But the aura of regular-season dominance can dissipate as quickly as it comes, as evidenced by the Heat's arduous struggles against a formidable and severely underrated Indiana Pacers. The common wisdom was that the Heat had too many weapons for the Indiana to handle, and the blanket statement was that the Pacers had no chance against Miami. Alas, the accurate wisdom was, and should have been, Miami had potent haymakers, but Indiana has a really strong chin. 

Between swingman Paul George's sudden ascendance to elite two-way terror status, Roy Hibbert's shot-altering presence (and unexpected offensive polish), and the entire team's undeniable defensive acumen, Indiana evolved and grew, stronger and closer. And even though they weren't able to complete their fairytale, to borrow a phrase from LeBron himself, the Pacers met the Heat at the summit. In the process, they bruised the reigning champions' ego, exposed their frailties, and, more importantly, gave rise to a remarkable thought: Miami is actually very, very beatable. It is a notion that was not so long ago banished beneath the spoils of protracted success.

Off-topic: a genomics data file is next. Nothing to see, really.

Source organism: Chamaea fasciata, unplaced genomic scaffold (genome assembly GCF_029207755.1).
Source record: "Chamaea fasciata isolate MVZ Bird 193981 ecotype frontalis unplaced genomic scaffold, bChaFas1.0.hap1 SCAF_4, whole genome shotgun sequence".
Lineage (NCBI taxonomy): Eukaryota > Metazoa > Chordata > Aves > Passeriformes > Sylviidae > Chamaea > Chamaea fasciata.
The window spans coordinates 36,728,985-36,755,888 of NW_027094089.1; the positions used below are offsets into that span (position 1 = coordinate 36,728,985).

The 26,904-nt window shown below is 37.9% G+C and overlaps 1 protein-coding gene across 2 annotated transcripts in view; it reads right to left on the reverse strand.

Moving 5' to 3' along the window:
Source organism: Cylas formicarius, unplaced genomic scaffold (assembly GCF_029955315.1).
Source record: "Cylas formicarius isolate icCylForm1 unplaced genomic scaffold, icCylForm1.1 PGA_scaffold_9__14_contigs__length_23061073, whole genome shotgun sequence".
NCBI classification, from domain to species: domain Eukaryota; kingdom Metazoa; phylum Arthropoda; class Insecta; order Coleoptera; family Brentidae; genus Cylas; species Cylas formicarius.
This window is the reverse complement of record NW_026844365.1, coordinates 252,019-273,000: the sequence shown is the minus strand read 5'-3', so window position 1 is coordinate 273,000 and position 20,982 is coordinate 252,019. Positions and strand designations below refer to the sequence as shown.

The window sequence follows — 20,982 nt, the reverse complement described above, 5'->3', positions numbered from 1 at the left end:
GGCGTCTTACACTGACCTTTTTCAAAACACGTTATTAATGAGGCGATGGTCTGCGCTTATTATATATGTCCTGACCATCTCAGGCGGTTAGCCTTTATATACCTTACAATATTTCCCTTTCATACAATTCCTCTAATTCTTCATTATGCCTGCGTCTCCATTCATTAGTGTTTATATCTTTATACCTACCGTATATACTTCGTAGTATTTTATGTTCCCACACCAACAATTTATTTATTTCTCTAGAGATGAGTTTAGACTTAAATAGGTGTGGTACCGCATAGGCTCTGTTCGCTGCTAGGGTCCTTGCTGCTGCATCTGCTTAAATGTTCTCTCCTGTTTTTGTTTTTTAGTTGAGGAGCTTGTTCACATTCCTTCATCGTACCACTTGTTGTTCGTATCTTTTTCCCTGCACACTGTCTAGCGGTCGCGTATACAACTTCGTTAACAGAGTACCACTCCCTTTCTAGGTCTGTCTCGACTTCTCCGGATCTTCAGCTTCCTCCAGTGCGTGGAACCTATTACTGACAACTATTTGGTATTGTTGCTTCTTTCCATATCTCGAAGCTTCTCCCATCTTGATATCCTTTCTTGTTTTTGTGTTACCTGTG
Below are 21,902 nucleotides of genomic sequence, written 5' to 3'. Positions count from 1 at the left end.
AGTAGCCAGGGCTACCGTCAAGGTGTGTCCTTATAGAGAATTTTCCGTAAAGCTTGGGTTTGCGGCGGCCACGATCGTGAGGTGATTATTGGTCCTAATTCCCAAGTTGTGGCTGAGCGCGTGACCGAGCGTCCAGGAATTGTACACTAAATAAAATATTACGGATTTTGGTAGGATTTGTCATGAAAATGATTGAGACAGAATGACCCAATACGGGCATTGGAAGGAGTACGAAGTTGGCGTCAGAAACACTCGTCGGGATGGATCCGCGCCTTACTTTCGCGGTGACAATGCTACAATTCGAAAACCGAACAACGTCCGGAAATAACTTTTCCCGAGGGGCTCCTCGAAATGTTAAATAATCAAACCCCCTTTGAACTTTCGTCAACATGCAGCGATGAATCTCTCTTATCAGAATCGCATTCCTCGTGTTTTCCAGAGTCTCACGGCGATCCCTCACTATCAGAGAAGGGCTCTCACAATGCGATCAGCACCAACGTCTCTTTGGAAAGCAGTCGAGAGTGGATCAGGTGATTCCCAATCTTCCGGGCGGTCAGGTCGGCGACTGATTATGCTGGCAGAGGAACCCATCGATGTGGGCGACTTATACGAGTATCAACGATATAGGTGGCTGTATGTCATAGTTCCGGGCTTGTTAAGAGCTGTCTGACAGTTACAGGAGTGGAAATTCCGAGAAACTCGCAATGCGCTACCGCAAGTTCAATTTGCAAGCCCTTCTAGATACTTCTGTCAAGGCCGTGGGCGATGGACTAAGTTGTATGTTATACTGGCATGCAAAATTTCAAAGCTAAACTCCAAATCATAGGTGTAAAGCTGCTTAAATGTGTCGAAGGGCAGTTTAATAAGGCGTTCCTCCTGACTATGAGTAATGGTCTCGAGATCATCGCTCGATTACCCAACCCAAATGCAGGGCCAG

Before, we saw the weapons, the talent, and the unstoppability of the Miami Heat. They had a star-laden trio, the greatest shooter of all time, and the intangible, sabermetrics-inclined presence of Shane Battier. All proven entities who could accomplish anything on the court - shoot, penetrate, defend and win. Now, the Big Three seems more like LeBron, LeBron, and more LeBron. Dwayne Wade is a pale shadow of his former self (although he did appear rejuvenated in their crucial Game 7 victory), and Chris Bosh is only mentioned in reference to his disappearance. No one seems to be sure what's going on with Ray Allen, and Battier's inability to make corner three-pointers has seen him relegated to the end of coach Erik Spoelstra's rotation. Blowing out the Pacers in Game 7 by a decisive 23-point margin was a performance befitting of the reigning champions. But the damage has already been done. Miami looks exceedingly vulnerable at the worst possible time.